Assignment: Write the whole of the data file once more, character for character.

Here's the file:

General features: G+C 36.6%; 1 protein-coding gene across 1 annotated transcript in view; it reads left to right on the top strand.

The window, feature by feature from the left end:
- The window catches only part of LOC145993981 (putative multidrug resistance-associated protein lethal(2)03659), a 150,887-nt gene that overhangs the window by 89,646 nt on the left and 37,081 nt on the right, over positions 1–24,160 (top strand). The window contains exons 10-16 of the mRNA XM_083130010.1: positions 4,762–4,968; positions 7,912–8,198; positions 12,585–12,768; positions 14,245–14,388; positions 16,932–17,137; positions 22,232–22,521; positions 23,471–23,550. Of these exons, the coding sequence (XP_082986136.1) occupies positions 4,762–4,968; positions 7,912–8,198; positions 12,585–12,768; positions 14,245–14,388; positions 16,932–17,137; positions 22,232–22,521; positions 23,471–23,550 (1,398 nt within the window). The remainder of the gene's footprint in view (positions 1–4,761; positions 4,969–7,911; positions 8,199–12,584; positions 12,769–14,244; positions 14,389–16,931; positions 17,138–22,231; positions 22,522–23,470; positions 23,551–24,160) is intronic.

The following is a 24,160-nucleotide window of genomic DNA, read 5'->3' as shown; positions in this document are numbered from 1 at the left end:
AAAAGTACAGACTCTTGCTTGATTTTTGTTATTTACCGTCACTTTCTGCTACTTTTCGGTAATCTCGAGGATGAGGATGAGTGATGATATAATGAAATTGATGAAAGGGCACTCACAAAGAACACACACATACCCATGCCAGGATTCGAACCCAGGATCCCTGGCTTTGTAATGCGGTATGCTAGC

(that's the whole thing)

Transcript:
General features: G+C 36.6%; 1 protein-coding gene across 1 annotated transcript in view; it reads left to right on the top strand.

The window, feature by feature from the left end:
- The window catches only part of LOC145993981 (putative multidrug resistance-associated protein lethal(2)03659), a 150,887-nt gene that overhangs the window by 89,646 nt on the left and 37,081 nt on the right, over positions 1–24,160 (top strand). The window contains exons 10-16 of the mRNA XM_083130010.1: positions 4,762–4,968; positions 7,912–8,198; positions 12,585–12,768; positions 14,245–14,388; positions 16,932–17,137; positions 22,232–22,521; positions 23,471–23,550. Of these exons, the coding sequence (XP_082986136.1) occupies positions 4,762–4,968; positions 7,912–8,198; positions 12,585–12,768; positions 14,245–14,388; positions 16,932–17,137; positions 22,232–22,521; positions 23,471–23,550 (1,398 nt within the window). The remainder of the gene's footprint in view (positions 1–4,761; positions 4,969–7,911; positions 8,199–12,584; positions 12,769–14,244; positions 14,389–16,931; positions 17,138–22,231; positions 22,522–23,470; positions 23,551–24,160) is intronic.

The following is a 24,160-nucleotide window of genomic DNA, read 5'->3' as shown; positions in this document are numbered from 1 at the left end:
AAAAGTACAGACTCTTGCTTGATTTTTGTTATTTACCGTCACTTTCTGCTACTTTTCGGTAATCTCGAGGATGAGGATGAGTGATGATATAATGAAATTGATGAAAGGGCACTCACAAAGAACACACACATACCCATGCCAGGATTCGAACCCAGGATCCCTGGCTTTGTAATGCGGTATGCTAGC